Offense absent again as Padres lose third straight game

Credit: Padres

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Mandatory Credit: Orlando Ramirez-USA TODAY Sports

The San Diego Padres bats stayed awfully quiet, Yu Darvish wasn’t quite his usual dominant self, and Juan Soto’s three-run home run went foul by three feet. That’s a bad recipe for October baseball, but it also proved to be a bad recipe for their final game of September.

For the third time in four games, the Padres opened the scoring with a ground ball up the middle. This time, it was Josh Bell who beat the shift with a grounder to the left side. Brandon Drury, who hit a one-out double to put himself aboard, scampered home to score. Bell’s RBI gave the Padres a lead after two innings.

It was clear from the outset that Yu Darvish did not have his best stuff, with Elvis Andrus hitting a double to begin the game. Darvish did manage to strand Andrus at third, but he quickly was in trouble again. Gavin Sheets and Yoan Moncada hit back-to-back singles to start the second, and a productive out quickly put two runners in scoring position. Darvish battled back, inducing a pair of 83 mile per hour grounders to keep the Chicago White Sox off the board. He appeared to be getting stronger, as he recorded a 1-2-3 third inning, but that proved to be untrue.

Chicago cracked Darvish’s puzzle in the fourth, as Eloy Jimenez led off the frame with a game-tying home run, smashing a 348-foot blast just inside the left field line. Sheets piled on with a double before Moncada’s second single of the night put the White Sox ahead. In the sixth inning, the third baseman doubled for his third base hit in as many trips to the plate. Andrew Vaughn singled up the middle, and Chicago had found some insurance. Darvish valiantly battled through six innings, throwing 104 pitches, allowing three runs on eight hits while striking out six. He’d start a Game 162 if needed, but San Diego will likely look for him to start Game 1 of a Wild Card Series if they’ve clinched by then. Darvish did manage to pick up his 23rd consecutive quality start in the effort.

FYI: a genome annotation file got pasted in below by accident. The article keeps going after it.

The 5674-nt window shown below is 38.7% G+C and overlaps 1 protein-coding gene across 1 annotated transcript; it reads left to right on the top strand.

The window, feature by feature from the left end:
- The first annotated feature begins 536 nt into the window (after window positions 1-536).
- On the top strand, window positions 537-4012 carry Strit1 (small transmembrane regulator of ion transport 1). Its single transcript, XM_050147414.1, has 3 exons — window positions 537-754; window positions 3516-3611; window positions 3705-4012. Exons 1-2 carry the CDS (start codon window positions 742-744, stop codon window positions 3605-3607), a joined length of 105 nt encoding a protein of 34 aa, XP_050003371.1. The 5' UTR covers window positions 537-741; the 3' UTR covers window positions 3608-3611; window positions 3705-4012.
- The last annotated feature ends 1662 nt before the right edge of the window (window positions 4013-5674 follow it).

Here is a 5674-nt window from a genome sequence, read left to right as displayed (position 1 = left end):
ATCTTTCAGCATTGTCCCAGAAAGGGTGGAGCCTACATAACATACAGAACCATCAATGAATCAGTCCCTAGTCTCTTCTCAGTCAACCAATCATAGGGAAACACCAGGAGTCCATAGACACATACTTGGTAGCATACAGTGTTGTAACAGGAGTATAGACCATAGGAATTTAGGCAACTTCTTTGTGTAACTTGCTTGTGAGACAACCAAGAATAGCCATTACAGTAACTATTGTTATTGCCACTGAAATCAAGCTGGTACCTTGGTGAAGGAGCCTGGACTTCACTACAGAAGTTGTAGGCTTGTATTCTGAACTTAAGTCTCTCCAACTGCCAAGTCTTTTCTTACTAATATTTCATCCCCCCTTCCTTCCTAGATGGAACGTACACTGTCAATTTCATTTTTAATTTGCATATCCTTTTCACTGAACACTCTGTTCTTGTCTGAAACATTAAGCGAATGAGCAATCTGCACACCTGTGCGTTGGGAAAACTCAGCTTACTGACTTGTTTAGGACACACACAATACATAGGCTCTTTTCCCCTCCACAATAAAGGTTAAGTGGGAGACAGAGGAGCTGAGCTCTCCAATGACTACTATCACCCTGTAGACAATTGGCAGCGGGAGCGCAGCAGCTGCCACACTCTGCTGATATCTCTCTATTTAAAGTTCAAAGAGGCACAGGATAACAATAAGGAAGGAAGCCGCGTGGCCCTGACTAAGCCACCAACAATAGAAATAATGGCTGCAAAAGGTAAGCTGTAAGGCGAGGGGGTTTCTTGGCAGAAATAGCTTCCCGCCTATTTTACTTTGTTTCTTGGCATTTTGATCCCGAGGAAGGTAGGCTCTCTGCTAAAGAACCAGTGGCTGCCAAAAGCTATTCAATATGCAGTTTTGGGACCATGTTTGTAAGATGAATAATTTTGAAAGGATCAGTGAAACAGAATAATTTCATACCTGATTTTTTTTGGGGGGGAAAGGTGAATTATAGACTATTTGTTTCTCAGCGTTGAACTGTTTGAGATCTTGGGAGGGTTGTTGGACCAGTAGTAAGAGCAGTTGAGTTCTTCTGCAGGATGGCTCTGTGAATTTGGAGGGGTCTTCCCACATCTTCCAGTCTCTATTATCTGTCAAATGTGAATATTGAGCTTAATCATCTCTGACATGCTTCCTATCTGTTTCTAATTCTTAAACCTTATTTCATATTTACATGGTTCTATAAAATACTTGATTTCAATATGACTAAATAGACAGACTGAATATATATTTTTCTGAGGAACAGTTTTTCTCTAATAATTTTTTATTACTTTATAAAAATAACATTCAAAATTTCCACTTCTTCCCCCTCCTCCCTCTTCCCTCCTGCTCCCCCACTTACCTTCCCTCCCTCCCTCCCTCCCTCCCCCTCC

The Padres had so many chances to level the score but just could not find a way. Bell and Ha-Seong Kim struck out with runners on the first and second in the fourth. Then, a wonderful relay throw from the White Sox nailed Jurickson Profar at the plate while the Curaçaoan attempted to score on Juan Soto’s double in the fifth. Soto nearly blasted a go-ahead three-run home run off Kendall Graveman in the seventh. His opposite-field fly ball curled just left of the Western Metal Supply Company Building. Two pitches later, Soto stared at a backdoor slider that proved to be strike three.

Bob Melvin turned to Luis Garcia and Robert Suarez to keep the deficit at two, and they were up to the task. Each sat down all three batters they faced, with the Padres fighting to scrape a pair of runs off a Chicago bullpen that had a 4.09 ERA, the 20th best in baseball. Jake Cronenworth’s one-out walk meant that the tying run came to the plate for the fourth time in five innings. Drury and Bell each struck out, sending the game to the ninth inning with San Diego needing two runs.

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Nick Martinez did his job, needing eight pitches to retire all three White Sox batters, but elite closer Liam Hendriks came into the game for Chicago. Hendriks lived up to his reputation, striking out a pair of Padres in a shutout ninth.

San Diego managed just one run off rookie Davis Martin and a struggling bullpen. They’ll take on AL Cy Young hopeful Dylan Cease tomorrow, and they’ll do it with just a two-game lead in the Wild Card Race over the Brewers. There are five to play.

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